As another season of Advent begins, here’s a seasonal classic from the 90s.
Kevin is feeling ignored, unloved, and miserable. His large family is preparing for a holiday trip and his parents are busy and stressed while older siblings seem to consider him a pest. After getting into a fight with an older brother, Kevin makes a simple wish: that his family would disappear. When an unfortunate set of circumstances causes his family to accidentally leave without him, Kevin wakes to find that his wish has come true, and he’s now home alone.
Kevin revels in his newfound freedom by jumping on the bed, eating junk food, and watching grown-up movies, but the honeymoon comes to an end when he learns that some local criminals are planning to rob his house. Though he longs once again for the return of his family, Kevin realizes that he can no longer hide from his fears, but must face them head on.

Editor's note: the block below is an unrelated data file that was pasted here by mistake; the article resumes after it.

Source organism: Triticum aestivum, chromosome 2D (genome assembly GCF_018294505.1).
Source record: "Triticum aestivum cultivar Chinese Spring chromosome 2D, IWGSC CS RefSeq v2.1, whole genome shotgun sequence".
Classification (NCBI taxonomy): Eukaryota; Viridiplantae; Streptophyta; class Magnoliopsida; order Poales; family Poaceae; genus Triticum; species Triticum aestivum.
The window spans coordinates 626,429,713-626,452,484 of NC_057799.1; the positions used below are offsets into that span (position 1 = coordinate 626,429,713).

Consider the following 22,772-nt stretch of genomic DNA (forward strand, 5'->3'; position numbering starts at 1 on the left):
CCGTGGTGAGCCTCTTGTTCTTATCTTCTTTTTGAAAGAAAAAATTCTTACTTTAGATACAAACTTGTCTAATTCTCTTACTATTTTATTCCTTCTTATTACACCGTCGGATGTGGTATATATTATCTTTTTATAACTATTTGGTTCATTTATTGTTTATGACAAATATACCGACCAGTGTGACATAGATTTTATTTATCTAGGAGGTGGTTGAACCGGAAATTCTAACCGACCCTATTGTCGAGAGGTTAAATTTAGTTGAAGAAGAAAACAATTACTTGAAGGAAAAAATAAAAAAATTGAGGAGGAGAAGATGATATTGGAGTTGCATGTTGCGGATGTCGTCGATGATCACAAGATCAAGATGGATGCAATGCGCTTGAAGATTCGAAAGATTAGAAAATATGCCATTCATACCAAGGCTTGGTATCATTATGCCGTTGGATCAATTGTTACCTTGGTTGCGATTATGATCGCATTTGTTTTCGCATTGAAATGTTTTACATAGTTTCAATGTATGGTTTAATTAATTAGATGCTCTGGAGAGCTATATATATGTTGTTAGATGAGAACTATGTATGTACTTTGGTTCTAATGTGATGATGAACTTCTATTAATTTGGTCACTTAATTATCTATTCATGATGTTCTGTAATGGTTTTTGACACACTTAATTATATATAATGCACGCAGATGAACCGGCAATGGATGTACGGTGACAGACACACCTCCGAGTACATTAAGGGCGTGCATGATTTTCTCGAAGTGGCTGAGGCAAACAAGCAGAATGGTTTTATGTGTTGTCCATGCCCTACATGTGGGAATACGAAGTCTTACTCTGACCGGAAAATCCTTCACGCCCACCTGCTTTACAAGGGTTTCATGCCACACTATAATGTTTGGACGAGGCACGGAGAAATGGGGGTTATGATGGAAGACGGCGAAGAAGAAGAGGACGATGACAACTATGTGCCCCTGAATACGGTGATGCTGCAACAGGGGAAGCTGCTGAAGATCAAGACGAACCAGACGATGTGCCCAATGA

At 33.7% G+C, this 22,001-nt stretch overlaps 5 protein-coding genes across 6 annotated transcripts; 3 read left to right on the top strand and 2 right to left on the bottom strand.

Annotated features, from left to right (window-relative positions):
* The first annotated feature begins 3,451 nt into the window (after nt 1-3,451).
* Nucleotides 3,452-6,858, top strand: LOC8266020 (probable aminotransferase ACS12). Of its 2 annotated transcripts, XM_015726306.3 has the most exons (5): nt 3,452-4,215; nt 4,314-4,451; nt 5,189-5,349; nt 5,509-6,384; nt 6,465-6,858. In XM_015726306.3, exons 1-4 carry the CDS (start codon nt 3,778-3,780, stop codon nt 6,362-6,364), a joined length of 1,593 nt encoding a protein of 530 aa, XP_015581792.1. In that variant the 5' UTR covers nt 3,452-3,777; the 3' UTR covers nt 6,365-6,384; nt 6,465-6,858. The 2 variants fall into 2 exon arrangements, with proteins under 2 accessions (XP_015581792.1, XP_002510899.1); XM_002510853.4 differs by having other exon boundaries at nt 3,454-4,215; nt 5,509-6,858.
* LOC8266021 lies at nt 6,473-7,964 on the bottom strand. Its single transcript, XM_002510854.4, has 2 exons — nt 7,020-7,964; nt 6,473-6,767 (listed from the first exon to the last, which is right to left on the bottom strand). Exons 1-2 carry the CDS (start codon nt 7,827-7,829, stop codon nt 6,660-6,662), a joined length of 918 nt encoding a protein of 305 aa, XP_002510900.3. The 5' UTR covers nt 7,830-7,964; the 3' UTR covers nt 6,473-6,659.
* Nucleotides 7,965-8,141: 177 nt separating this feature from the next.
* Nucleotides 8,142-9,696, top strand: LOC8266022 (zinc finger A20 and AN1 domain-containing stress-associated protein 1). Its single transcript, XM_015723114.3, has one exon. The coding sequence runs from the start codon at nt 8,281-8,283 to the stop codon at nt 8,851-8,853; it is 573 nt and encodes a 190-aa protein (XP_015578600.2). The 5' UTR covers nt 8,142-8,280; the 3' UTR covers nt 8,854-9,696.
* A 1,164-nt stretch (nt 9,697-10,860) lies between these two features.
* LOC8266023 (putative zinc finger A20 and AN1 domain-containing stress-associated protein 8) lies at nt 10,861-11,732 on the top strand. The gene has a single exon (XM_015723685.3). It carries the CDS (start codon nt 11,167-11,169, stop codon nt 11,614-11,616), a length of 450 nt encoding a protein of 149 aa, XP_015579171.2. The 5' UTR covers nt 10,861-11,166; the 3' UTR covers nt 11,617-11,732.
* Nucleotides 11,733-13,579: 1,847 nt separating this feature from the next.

Blending over-the-top slapstick comedy with some earnest sentimentality, Home Alone features some obvious moral themes, such as the importance of family, reconciliation, and facing one’s fears. Older viewers who are paying attention may also notice some of the film’s subtle religious undertones, such as its use of angels and prayer, seemingly minor details that point unmistakably toward the divine, at what the season is all about.
The film is appropriate for the whole family, though it does include some mild language, and some of its cartoony violence may be too scary for very young viewers.
Runtime: 1 hour, 43 minutes
USCCB — A-II
IMDb Parents Guide